2.12 Cryptography: A Subtle Art
This chapter has presented just a brief overview of the basics of digital cryptography at a high level. Beyond the security of individual algorithms lies the question of overall system security. A secure system can be made insecure by the addition of one more operation/feature even if that operation is secure in isolation.
Technical progress in this area occurs constantly. Unless you want to make the study of this area into your life's work, we suggest you follow these guidelines:
Do not depend on security by obscurity (i.e., the secrecy of your algorithms). Depend only on the secrecy of symmetric and private keys.
Do not design your own basic cryptographic algorithms or formats. Use recentbut not too recentstrong algorithms and formats that have been subject to public scrutiny.
Pay attention to such often neglected areas as randomness generation and proper canonicalization for your application.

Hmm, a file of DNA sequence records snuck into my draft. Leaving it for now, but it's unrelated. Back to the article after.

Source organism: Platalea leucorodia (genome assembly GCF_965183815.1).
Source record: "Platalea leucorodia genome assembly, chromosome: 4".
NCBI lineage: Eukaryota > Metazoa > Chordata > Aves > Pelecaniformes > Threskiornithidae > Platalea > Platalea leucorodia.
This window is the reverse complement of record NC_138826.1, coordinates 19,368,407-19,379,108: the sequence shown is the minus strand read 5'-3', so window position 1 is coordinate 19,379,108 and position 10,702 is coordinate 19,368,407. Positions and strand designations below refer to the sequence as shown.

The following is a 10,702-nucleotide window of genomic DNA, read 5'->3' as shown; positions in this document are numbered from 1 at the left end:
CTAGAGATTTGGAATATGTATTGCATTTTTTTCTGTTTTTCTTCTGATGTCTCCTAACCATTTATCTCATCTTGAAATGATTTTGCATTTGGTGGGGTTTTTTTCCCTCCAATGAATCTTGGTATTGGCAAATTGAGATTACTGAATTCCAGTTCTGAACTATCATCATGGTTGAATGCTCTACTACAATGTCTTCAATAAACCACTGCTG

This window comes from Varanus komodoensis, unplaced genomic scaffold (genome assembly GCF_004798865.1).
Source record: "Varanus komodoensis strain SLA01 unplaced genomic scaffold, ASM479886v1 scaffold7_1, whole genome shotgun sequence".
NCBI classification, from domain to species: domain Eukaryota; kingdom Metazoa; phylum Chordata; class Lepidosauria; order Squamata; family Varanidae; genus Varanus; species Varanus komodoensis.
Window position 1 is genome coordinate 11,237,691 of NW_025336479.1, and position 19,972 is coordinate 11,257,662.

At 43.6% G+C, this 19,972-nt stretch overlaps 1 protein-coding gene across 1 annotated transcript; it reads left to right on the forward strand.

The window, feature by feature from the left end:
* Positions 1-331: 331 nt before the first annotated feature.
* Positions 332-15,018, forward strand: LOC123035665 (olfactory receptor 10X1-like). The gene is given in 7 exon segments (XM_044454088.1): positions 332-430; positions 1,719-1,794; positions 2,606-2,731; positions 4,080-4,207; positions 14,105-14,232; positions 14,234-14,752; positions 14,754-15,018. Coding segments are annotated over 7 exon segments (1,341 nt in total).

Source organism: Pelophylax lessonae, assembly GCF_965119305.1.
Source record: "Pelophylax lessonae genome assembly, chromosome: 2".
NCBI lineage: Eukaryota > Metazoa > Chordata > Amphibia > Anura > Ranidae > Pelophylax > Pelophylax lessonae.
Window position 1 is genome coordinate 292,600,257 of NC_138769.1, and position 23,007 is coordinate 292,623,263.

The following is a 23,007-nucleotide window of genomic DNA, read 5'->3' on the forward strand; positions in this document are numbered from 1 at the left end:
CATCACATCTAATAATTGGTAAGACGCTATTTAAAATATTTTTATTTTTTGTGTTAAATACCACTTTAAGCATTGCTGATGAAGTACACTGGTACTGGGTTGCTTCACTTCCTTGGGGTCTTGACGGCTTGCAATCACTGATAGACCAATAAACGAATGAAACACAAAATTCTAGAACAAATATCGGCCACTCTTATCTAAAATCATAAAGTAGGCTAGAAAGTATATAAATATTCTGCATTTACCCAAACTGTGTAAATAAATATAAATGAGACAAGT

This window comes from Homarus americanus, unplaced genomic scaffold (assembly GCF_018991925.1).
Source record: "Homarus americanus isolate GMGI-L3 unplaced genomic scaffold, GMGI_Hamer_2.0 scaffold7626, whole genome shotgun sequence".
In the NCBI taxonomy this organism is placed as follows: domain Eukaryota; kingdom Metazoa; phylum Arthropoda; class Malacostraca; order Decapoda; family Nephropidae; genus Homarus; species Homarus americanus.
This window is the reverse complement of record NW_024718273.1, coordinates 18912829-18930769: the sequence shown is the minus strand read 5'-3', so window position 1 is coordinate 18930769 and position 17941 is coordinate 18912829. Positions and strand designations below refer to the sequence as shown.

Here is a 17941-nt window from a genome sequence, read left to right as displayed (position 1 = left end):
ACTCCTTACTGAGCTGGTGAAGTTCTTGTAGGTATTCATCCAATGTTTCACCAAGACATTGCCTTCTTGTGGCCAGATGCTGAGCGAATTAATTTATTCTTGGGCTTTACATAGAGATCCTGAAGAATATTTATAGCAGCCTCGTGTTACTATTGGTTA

Keep in mind that physical security of cryptographic processing and key storage; covert channels and electromagnetic emanations that can compromise keying material or plain text; traffic analysis; operational procedures; and personnel security, all of which are beyond the scope of this book, can be crucial, depending on your threat model.
Cross your fingers and consider actively monitoring for intrusion or compromise: No matter how careful you are, security is never perfect.